Even though this is a game for young children, there are opportunities to teach your kids critical thinking skills that will help them for the rest of their lives.  Look for opportunities such as this in other board games.  I'll post these on my blog as we play them at home.

Monday, July 16, 2012

Take Your Child Bowling

Bowling is an excellent activity for you and your child(ren), especially on hot days that are no fun to be outside.  It's a relatively cheap activity that gets your kids physically active and whether you realize it or not, there's a lot of science involved.  You can ask your daughter what she thinks will happen if you throw the bowling ball down the lane slower or faster.  What happens if you use a heavier ball?  Why does her light, 6 pound ball not activate the sensor to reset the pins?  What happens if Daddy or Mommy put a little bit of spin on the ball?  Why is the lane a bit "shinier" than the floor you walk on?  If you're not quite sure yourself, do a quick Google search on these questions and get a basic idea.  This will turn bowling into a fun educational experience for both of you!

If you're looking to reduce costs, I encourage you to check out http://www.kidsbowlfree.com and see if a bowling alley near you is part of this program.  Fortunately one of my hometown alleys takes part in this program.  I can sign my kids up for free and they get two free games of bowling every day that the bowling alley is open!  Can't beat that!  Earlier this summer I was able to take part of promotion from this site that allowed me to buy a family pass (up to 4 adults) for only $19.96.  The family pass lets adults bowl 2 free games every day that the alley is open.  As long as I bowl 10 games (5 times to the alley) before August 31, I make out ahead.  My daughter and I have already bowled 8 games, so only one more trip and I break even. I'm not sure that the pass is a good idea at this point since it ends on August 31, but you can still take advantage of the kids bowl free option.  My daughter absolutely loves to bowl and it keeps us active but out of the blistering sun.

Saturday, July 14, 2012

Women, Science, and Stereotypes

There was an interesting article on NPR this week discussing why there are fewer women in science.  I posted this on the Cool Science Dad Facebook Community yesterday.  If you haven't joined this community, you should!  I post a few shorter parenting and science discussions that I don't post to this blog.  But back to the article.  The article mentions the stereotype that men are better at science than women.  Although this isn't true, women are more likely to think about this stereotype when talking to their male colleagues.  This in turn can cause them to appear less competent because their brain power is focused on the stereotype instead of the discussion.  Or so the study states.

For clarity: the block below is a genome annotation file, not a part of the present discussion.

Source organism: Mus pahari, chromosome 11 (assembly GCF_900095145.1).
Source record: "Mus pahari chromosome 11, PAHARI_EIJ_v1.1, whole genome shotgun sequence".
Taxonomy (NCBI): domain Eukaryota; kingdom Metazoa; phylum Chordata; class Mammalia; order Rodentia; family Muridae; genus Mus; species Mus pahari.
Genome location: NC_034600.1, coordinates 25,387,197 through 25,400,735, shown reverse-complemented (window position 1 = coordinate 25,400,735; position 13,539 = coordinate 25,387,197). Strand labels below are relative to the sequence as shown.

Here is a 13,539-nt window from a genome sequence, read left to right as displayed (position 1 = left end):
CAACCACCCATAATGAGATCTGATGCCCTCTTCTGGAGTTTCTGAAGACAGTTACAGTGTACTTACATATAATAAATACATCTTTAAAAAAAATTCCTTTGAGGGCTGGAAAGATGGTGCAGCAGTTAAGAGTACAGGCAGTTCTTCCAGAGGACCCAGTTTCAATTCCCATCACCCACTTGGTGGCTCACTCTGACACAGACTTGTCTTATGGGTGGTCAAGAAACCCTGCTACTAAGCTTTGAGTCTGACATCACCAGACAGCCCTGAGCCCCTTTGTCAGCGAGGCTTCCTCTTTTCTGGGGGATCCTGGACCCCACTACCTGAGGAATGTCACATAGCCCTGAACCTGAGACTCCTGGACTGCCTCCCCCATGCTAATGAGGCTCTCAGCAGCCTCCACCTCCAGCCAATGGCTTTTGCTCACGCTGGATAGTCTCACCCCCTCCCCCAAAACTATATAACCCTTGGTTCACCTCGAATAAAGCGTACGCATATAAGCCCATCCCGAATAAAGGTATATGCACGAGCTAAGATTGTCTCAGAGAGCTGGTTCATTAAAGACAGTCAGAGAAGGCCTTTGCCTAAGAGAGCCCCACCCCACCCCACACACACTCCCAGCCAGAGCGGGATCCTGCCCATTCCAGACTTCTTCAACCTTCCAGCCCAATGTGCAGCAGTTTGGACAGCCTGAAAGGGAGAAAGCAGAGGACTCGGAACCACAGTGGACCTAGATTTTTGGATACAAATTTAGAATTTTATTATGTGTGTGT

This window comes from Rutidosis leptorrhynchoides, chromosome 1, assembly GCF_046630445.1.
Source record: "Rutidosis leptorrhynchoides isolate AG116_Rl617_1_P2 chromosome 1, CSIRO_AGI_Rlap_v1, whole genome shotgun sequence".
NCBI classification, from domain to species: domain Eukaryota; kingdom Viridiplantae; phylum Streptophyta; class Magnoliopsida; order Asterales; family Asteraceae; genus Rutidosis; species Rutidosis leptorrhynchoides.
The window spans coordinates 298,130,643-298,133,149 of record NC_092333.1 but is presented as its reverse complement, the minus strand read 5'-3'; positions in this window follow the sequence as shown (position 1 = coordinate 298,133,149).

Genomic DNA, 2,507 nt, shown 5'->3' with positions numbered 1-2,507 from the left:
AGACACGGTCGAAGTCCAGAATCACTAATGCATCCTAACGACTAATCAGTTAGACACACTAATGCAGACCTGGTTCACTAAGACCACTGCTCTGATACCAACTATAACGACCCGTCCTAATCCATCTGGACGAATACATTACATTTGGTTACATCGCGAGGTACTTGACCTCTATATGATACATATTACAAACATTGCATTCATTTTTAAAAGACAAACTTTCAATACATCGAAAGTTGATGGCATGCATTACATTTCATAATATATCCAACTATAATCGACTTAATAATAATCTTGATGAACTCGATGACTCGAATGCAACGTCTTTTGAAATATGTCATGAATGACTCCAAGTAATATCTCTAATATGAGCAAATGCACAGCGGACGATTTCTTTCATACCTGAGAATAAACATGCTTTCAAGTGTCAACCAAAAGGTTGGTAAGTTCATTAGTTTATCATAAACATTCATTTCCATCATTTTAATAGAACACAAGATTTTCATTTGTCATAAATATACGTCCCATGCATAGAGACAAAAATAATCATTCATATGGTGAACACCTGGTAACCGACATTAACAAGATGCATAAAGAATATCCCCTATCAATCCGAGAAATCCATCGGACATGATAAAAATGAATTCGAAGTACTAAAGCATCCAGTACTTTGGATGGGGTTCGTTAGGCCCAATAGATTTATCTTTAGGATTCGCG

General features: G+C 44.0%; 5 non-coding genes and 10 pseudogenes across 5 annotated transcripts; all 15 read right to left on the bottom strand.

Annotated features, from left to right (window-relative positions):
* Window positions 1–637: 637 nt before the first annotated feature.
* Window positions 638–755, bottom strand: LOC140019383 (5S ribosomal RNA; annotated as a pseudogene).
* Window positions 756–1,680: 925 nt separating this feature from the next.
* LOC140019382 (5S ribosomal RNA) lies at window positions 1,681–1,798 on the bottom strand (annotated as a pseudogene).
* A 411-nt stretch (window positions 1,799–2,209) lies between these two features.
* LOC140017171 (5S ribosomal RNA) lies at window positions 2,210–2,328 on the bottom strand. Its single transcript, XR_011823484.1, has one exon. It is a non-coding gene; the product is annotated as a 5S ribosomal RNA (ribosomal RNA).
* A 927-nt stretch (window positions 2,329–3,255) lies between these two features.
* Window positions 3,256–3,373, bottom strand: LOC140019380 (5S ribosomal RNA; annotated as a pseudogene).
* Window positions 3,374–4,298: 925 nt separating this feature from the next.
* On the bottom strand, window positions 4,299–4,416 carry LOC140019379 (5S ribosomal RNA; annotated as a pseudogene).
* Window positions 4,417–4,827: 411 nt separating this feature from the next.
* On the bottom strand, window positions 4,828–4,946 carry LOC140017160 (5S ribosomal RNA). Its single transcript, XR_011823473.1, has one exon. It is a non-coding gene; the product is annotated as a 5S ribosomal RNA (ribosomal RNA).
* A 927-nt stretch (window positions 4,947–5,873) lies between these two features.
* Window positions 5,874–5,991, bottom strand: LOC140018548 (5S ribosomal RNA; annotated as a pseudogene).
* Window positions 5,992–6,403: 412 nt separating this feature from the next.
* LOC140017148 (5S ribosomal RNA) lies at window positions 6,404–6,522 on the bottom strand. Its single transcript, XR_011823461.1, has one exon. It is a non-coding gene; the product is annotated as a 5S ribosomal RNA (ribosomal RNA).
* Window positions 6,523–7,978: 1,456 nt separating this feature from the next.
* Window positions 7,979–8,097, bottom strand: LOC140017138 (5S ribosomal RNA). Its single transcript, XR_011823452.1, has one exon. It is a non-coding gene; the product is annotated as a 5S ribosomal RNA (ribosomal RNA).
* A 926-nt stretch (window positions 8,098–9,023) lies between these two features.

I'm not sure how much of this is really the case or not, but I can see some truth behind it.  When I was a grad student I always wanted to sound smart and competent in front of my PhD adviser.  With my focus on sounding competent, I'm sure there were many times when I came across as less than competent for various reasons.

Anyway, this was an interesting article.  It is a reminder to all of us that although the number of women entering and remaining in science fields increases every year, there is still much work to do before equality is reached.

Friday, July 13, 2012


Another cool science experiment/activity you can do with your kids is build a simple hovercraft.  You need an old CD or DVD, the cap of a sports bottle that pops up and down, a balloon, and superglue.  Glue the cap on the center of the CD/DVD.  Blow up a balloon and attach it to the closed cap.  Pop the cap open and you've created a simple hovercraft.  The CD/DVD won't rise above the table top, but a cushion of air between the disk and the table removes friction, allowing the disk to slide around.

My daughter and I did this yesterday and our first attempt (not recorded unfortunately) was very successful.  The CD flew across the table very quickly.  The second attempt, which I recorded, shows a bit of hovercraft action, but not nearly as much as the first attempt.  See below.

We set out to do this a third time and get a successful attempt on video, but while attaching the balloon to the cap, I broke the cap.  This was the only cap in the house, so that was the end of the experiment for the day.  My daughter was a bit sad, but she was glad to see it work the first two times.

Thursday, July 12, 2012

The Fizzy Balloon Experiment

Today my daughter and I set out to complete the Fizzy Balloon experiment.  It's a very simple experiment that is certain to light up the eyes of any child.  It certainly lit up my daughter's eyes.  For setup you need an empty 16 oz or 20 oz soda/water bottle.  Put 1/2 cup of vinegar in the bottle.  Put 1 tablespoon of baking soda in a non-inflated balloon.  Use a funnel if necessary.  Then fit the balloon over the bottle top.  Tip the balloon such that the baking soda falls into the vinegar.  Then watch the show.  Below is our successful attempt.

The baking soda reacts with the vinegar which causes from the bubbling.  This chemical reaction releases a gas that fills the balloon.  My daughter and I did this 3 times before she was satisfied.  Then she proceeded to stir the mixture in a bowl in the sink.  She had a blast with this experiment!

Wednesday, July 11, 2012

North Carolina Trip IV (Finale): Pit Stop in West Virginia